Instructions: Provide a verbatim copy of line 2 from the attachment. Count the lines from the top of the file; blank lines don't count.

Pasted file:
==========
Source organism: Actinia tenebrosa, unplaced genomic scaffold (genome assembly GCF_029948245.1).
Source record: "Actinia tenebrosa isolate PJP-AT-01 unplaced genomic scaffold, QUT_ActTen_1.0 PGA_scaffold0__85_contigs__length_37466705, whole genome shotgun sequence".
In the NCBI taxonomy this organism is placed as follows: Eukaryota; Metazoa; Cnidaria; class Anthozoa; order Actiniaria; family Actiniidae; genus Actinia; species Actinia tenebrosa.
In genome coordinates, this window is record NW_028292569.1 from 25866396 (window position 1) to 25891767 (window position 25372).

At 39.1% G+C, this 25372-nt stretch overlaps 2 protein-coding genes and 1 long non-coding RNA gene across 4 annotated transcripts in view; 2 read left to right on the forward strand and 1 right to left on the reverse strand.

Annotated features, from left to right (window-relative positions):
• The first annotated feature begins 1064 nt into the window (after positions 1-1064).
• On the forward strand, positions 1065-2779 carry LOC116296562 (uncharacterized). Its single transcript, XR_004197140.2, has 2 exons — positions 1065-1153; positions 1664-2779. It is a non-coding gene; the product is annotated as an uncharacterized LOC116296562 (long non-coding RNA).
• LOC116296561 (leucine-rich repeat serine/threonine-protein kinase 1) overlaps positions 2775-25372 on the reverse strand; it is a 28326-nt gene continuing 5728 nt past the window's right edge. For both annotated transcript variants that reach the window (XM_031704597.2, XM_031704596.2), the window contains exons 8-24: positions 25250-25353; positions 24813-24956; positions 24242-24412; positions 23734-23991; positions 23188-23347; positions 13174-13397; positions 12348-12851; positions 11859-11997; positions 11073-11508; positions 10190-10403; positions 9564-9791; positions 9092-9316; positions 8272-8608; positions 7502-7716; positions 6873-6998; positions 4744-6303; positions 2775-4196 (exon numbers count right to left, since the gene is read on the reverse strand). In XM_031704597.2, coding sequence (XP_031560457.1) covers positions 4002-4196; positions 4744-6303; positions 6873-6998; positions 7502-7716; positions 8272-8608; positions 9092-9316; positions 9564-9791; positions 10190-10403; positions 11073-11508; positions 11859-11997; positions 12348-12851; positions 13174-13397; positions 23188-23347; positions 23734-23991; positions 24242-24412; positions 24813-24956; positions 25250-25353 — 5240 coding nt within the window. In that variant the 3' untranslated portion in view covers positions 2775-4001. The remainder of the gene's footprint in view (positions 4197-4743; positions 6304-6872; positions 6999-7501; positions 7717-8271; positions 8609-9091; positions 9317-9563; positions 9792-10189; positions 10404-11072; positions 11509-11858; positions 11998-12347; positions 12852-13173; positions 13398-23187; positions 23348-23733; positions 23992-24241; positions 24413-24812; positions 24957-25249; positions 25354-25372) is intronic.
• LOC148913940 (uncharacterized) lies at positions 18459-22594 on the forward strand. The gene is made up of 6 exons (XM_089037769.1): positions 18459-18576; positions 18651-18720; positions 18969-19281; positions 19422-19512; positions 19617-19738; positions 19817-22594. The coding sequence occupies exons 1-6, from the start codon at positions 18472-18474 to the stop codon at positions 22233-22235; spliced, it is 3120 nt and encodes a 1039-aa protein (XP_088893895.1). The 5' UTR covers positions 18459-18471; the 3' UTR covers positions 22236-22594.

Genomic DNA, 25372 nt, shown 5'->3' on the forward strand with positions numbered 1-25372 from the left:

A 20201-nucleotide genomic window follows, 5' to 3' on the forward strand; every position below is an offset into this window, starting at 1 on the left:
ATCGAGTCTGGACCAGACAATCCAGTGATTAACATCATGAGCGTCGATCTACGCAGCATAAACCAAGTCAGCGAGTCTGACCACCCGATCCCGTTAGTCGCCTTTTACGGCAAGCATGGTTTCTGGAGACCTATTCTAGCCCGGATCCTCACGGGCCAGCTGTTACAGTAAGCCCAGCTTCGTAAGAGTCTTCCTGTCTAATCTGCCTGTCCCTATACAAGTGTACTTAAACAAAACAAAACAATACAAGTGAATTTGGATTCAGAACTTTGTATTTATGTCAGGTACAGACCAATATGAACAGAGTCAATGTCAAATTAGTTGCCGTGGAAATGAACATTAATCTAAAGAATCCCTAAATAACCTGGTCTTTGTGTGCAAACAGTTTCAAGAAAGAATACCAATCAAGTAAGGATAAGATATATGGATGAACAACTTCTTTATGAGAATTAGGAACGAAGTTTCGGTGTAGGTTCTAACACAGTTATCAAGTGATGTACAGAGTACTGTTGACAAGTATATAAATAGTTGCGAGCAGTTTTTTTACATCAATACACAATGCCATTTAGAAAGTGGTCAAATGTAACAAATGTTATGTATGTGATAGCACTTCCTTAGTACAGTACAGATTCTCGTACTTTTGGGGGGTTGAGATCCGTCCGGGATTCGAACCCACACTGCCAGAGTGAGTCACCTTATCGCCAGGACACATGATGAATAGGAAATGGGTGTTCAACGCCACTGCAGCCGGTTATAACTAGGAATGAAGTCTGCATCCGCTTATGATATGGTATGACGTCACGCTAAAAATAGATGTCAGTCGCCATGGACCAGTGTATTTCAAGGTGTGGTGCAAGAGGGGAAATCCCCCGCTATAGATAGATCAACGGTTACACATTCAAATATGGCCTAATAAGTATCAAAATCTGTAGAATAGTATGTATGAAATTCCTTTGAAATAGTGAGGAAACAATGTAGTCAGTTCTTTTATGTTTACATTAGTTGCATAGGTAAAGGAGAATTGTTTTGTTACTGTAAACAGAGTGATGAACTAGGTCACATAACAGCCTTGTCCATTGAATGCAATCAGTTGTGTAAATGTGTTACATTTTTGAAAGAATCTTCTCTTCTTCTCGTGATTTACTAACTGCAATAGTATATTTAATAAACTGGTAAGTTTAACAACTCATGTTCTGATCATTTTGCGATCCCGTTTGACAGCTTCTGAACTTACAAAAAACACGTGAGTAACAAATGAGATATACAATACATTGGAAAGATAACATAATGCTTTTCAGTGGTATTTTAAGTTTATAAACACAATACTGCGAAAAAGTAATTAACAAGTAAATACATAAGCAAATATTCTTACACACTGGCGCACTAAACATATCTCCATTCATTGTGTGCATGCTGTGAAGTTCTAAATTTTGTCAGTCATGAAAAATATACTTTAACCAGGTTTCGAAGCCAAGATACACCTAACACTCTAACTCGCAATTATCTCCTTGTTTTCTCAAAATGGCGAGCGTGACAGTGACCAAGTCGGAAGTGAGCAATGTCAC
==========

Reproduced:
Source record: "Actinia tenebrosa isolate PJP-AT-01 unplaced genomic scaffold, QUT_ActTen_1.0 PGA_scaffold0__85_contigs__length_37466705, whole genome shotgun sequence".